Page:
The oil sands plant Bob Nicolay is selling doesn’t actually exist yet. It is found, instead, in a series of books jammed with complicated engineering schematics, dense operating procedures and colourful renderings.
But some day soon – in January, Mr. Nicolay hopes – workers will take those books and begin building the first of a new breed of oil sands plant. It will be small. It will be portable. And it will do away with some of the complicated machinery that runs, and sometimes bedevils, oil sands operations.
Mr. Nicolay, chief executive officer of Oak Point Energy Ltd., is betting that new solutions are possible for the oil sands, and that development of the Fort McMurray area can be less costly – by hundreds of millions of dollars – and have less of an effect on the environment.
The Calgary-based company wants to dramatically reduce the size of the plants needed to develop the oil sands, using new technology and designs to streamline complex equipment. It’s an about-face in an industry where the trend has been to bigger and more expensive operations – and Oak Point’s ambitious plan remains far from proven.
But it has attracted substantial interest with five companies operating in Canada: Devon Energy Corp. and Koch Industries Inc. have already signed licensing deals. Others have looked at the technology and concluded that it looks to be a “game-changer.”
If Oak Point succeeds, it would make it far easier to operate and explore in northeastern Alberta. A smaller, mobile plant could do test wells cheaply enough to turn a profit. It would provide new opportunities to smaller companies that aren’t flush with supermajor cash. It would also open up new deposits that are too small to be produced using current technology.
Oak Point, which has a long history of engineering for the oil sands, has taken three separate pieces of water treatment and boiling equipment and consolidated them into one. The results are significant enough that it has applied for five patents for the streamlined technology.
Instead of costing many billions to produce 30,000 to 60,000 barrels of oil a day, Oak Point believes it can install a 1,200-barrel-a-day plant for about $50-million. A larger plant would produce 7,200 barrels a day; an even larger facility about 20,000.
The current prize for building the lowest-cost new oil sands installations typically goes to Cenovus Energy Inc., using the industry metric of $22,000 per daily barrel of production at some of its operations. Others are far higher: Suncor Energy Inc.’s newest Firebag projects are estimated to cost, on average, $46,000.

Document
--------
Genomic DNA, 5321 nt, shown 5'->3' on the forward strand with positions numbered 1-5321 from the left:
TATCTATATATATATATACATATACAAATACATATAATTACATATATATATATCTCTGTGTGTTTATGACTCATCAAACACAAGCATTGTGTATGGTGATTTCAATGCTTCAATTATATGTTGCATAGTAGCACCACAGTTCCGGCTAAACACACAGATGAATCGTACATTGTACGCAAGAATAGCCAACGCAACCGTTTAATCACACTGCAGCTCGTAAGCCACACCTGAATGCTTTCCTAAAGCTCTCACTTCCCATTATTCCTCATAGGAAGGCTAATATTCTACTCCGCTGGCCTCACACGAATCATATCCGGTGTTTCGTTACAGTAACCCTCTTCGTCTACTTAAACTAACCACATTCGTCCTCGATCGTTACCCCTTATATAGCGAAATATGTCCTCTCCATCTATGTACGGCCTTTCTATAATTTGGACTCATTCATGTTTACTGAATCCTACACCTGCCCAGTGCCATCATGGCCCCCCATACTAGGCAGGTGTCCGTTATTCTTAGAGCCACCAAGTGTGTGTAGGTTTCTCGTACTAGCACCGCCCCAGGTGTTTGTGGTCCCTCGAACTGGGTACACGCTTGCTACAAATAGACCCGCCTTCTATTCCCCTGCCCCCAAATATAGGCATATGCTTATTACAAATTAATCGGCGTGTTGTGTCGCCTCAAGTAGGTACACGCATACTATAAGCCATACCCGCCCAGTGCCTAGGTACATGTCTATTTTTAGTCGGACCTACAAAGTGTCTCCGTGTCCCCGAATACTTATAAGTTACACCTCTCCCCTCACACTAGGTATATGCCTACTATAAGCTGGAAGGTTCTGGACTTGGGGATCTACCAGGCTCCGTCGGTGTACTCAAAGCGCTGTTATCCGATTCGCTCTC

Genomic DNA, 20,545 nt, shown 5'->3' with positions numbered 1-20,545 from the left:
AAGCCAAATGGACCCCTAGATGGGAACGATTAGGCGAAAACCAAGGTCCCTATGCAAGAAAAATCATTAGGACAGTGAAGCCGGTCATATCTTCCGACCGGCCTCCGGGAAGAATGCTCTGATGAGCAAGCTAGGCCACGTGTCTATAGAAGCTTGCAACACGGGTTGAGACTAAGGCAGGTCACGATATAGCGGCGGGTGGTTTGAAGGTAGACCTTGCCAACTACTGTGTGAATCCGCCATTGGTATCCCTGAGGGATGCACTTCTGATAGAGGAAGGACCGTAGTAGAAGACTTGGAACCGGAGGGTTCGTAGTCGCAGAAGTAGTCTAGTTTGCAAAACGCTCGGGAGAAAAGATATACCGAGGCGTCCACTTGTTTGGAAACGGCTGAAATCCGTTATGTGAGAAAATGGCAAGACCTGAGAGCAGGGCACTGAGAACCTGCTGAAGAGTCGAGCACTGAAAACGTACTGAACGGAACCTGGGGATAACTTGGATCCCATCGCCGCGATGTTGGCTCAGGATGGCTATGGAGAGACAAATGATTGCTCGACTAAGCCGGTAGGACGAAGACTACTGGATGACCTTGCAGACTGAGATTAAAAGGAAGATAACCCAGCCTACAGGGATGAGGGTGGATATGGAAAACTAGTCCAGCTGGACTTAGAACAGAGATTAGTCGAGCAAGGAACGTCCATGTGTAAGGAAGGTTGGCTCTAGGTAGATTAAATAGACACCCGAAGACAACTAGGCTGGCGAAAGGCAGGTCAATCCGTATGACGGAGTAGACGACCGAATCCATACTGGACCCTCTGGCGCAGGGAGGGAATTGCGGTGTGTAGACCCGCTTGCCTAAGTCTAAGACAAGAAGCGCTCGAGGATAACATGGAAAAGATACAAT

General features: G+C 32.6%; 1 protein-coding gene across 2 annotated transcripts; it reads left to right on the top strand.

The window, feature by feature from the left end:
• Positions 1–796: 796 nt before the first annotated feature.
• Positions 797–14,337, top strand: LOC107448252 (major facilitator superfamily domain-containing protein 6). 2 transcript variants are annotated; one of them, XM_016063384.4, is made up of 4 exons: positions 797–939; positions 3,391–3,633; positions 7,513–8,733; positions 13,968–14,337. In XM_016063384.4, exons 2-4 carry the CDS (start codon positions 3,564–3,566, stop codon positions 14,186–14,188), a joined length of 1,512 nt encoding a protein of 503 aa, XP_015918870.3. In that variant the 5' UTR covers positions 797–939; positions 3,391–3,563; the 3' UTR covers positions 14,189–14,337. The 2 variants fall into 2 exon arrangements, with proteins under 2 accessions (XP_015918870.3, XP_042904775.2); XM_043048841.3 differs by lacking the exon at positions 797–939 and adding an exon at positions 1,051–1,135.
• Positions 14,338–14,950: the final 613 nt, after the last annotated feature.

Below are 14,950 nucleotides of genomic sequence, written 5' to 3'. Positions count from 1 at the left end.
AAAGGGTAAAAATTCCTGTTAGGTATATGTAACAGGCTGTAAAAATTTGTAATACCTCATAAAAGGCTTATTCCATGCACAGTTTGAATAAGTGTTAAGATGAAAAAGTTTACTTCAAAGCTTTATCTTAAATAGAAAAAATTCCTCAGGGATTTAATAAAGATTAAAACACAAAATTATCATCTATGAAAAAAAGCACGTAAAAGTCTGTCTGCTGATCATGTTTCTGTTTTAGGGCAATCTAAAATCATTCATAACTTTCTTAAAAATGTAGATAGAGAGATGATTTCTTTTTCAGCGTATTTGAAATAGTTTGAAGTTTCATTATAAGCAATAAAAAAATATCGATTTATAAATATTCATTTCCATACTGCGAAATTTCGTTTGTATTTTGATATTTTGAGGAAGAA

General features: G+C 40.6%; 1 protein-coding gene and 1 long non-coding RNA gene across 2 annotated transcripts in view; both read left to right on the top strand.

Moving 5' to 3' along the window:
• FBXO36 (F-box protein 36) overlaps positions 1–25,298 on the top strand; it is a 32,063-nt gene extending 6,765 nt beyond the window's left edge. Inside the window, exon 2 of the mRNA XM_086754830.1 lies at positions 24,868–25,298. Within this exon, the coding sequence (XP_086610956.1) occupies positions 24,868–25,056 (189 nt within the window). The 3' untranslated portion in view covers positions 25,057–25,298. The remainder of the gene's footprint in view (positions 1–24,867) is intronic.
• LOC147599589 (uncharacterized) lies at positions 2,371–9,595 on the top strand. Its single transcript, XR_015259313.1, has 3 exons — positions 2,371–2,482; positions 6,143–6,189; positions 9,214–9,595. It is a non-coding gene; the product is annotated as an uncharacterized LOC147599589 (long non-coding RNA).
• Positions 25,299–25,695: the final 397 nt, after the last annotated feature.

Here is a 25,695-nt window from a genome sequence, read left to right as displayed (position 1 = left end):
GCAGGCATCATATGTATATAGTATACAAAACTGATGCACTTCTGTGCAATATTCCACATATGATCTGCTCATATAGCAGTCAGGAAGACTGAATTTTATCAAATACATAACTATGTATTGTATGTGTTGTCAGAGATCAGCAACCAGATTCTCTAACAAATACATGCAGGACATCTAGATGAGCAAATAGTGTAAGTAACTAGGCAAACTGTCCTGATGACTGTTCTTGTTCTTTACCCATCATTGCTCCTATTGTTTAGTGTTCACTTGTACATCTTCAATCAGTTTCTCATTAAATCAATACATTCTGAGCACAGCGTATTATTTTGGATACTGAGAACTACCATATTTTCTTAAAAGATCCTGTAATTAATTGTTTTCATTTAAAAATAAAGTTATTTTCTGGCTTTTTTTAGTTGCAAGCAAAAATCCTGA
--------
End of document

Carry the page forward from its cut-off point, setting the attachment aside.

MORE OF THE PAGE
Oak Point believes it can do it for $40,000 with the smallest plant, and $15,000 with its largest operation.
“We’ve rolled the clock back to what was 15 years ago pricing,” Mr. Nicolay said. The company owns several oil sands leases, and intends to pilot the technology on its land in northeastern Alberta next year.
To reduce manufacturing costs, the company plans to avoid Alberta’s overheated labour market. It aims to have the plant pieces made in Ontario, using skilled workers hungry for employment amid the auto downturn. The pieces are designed to be transportable and could be trucked across the country. And when one area of oil sands land is sucked dry, the plant could be taken apart and put back together elsewhere.
If Mr. Nicolay’s plans sound bold, it’s because they are. New technology is often easier to sketch out than to build, and history has shown that even small unforeseen problems can prove catastrophic in the field.
Costs in any construction project are tough to estimate accurately before something is built, and Oak Point is facing several important obstacles. For one thing, the roads between Ontario and Alberta can’t support the massive loads that currently move between Alberta manufacturers and Fort McMurray – a fact that poses potential trouble for Oak Point, although it’s also possible to manufacture in the west.
There are also serious barriers to smaller companies moving into the oil sands. Not least is the fact that the industry giants that now own the land are unlikely to let it go, and certainly not on the cheap.
Still, recent oil and gas history suggests that in energy, small things can succeed. In the early 1980s, for example, a company called Renaissance Energy gained a foothold by producing the pockets of oil that remained between wells then owned by larger players. It grew into a major Alberta company, before it was taken out by Husky Energy Inc. for $2.58-billion.
Some believe the field is now ripe for smaller companies to do the same in the oil sands.
“These smaller projects, if they work – and I don’t see why they won’t work – will definitely add in a significant amount of reserves in between all of the major projects,” said Robin Mann, a partner with energy advisory firm AJM Deloitte in Calgary.
The big question is: Can Oak Point deliver a project that works? The oil sands has a history of companies struggling to transition from concept to reality. But industry is ready to try.
“There’s a certain feasibility to it,” said Rob Dutton, vice-president of facilities and construction with Devon Canada. “But it doesn’t exist until it’s actually off the ... drawing board and into the field – and there’s been many attempts [by others]at doing this.”
Oak Point does have one advantage – timing. The deluge of environmental criticism about the oil sands in recent years has spurred a new desire for fresh approaches.
“We as an industry need to be a little more adventuresome in trying new technologies, and new packages of the same technologies,” Mr. Dutton said.